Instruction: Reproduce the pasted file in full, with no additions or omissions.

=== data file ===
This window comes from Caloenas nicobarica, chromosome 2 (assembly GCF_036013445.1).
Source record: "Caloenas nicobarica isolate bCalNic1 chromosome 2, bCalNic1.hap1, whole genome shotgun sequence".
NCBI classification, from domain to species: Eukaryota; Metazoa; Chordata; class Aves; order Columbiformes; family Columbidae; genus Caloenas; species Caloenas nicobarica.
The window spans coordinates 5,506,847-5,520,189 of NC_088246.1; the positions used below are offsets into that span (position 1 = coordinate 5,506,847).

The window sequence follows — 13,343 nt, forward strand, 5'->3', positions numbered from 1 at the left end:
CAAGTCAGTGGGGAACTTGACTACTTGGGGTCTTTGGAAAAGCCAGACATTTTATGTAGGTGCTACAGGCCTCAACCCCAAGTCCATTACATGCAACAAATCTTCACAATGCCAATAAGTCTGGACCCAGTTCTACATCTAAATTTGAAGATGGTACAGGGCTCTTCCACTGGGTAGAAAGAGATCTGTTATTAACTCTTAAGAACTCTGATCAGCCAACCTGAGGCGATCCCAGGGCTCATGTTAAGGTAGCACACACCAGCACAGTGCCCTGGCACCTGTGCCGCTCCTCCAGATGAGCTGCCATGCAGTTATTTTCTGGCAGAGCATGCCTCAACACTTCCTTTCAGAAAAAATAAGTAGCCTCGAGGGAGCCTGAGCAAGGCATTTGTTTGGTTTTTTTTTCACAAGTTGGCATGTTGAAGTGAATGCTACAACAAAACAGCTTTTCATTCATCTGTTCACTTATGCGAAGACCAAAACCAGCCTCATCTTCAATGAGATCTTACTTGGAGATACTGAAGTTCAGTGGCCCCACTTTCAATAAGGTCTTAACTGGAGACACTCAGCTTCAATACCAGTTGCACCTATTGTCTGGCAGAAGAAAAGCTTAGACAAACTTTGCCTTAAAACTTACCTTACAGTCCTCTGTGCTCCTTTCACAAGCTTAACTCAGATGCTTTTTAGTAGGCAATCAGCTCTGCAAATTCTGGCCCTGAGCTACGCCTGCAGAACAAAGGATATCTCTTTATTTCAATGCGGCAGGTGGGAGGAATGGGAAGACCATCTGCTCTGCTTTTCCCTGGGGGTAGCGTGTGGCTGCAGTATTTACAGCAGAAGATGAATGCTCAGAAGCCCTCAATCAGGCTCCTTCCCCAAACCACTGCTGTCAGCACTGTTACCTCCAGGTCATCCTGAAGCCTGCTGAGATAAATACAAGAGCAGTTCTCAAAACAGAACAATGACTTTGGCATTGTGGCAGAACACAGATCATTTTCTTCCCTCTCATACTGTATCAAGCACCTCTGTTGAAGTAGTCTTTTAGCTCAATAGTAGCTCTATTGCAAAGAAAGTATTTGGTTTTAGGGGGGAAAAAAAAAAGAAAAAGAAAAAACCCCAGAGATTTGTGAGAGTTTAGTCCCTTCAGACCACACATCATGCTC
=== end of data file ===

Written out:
This window comes from Caloenas nicobarica, chromosome 2 (assembly GCF_036013445.1).
Source record: "Caloenas nicobarica isolate bCalNic1 chromosome 2, bCalNic1.hap1, whole genome shotgun sequence".
NCBI classification, from domain to species: Eukaryota; Metazoa; Chordata; class Aves; order Columbiformes; family Columbidae; genus Caloenas; species Caloenas nicobarica.
The window spans coordinates 5,506,847-5,520,189 of NC_088246.1; the positions used below are offsets into that span (position 1 = coordinate 5,506,847).

The window sequence follows — 13,343 nt, forward strand, 5'->3', positions numbered from 1 at the left end:
CAAGTCAGTGGGGAACTTGACTACTTGGGGTCTTTGGAAAAGCCAGACATTTTATGTAGGTGCTACAGGCCTCAACCCCAAGTCCATTACATGCAACAAATCTTCACAATGCCAATAAGTCTGGACCCAGTTCTACATCTAAATTTGAAGATGGTACAGGGCTCTTCCACTGGGTAGAAAGAGATCTGTTATTAACTCTTAAGAACTCTGATCAGCCAACCTGAGGCGATCCCAGGGCTCATGTTAAGGTAGCACACACCAGCACAGTGCCCTGGCACCTGTGCCGCTCCTCCAGATGAGCTGCCATGCAGTTATTTTCTGGCAGAGCATGCCTCAACACTTCCTTTCAGAAAAAATAAGTAGCCTCGAGGGAGCCTGAGCAAGGCATTTGTTTGGTTTTTTTTTCACAAGTTGGCATGTTGAAGTGAATGCTACAACAAAACAGCTTTTCATTCATCTGTTCACTTATGCGAAGACCAAAACCAGCCTCATCTTCAATGAGATCTTACTTGGAGATACTGAAGTTCAGTGGCCCCACTTTCAATAAGGTCTTAACTGGAGACACTCAGCTTCAATACCAGTTGCACCTATTGTCTGGCAGAAGAAAAGCTTAGACAAACTTTGCCTTAAAACTTACCTTACAGTCCTCTGTGCTCCTTTCACAAGCTTAACTCAGATGCTTTTTAGTAGGCAATCAGCTCTGCAAATTCTGGCCCTGAGCTACGCCTGCAGAACAAAGGATATCTCTTTATTTCAATGCGGCAGGTGGGAGGAATGGGAAGACCATCTGCTCTGCTTTTCCCTGGGGGTAGCGTGTGGCTGCAGTATTTACAGCAGAAGATGAATGCTCAGAAGCCCTCAATCAGGCTCCTTCCCCAAACCACTGCTGTCAGCACTGTTACCTCCAGGTCATCCTGAAGCCTGCTGAGATAAATACAAGAGCAGTTCTCAAAACAGAACAATGACTTTGGCATTGTGGCAGAACACAGATCATTTTCTTCCCTCTCATACTGTATCAAGCACCTCTGTTGAAGTAGTCTTTTAGCTCAATAGTAGCTCTATTGCAAAGAAAGTATTTGGTTTTAGGGGGGAAAAAAAAAAGAAAAAGAAAAAACCCCAGAGATTTGTGAGAGTTTAGTCCCTTCAGACCACACATCATGCTC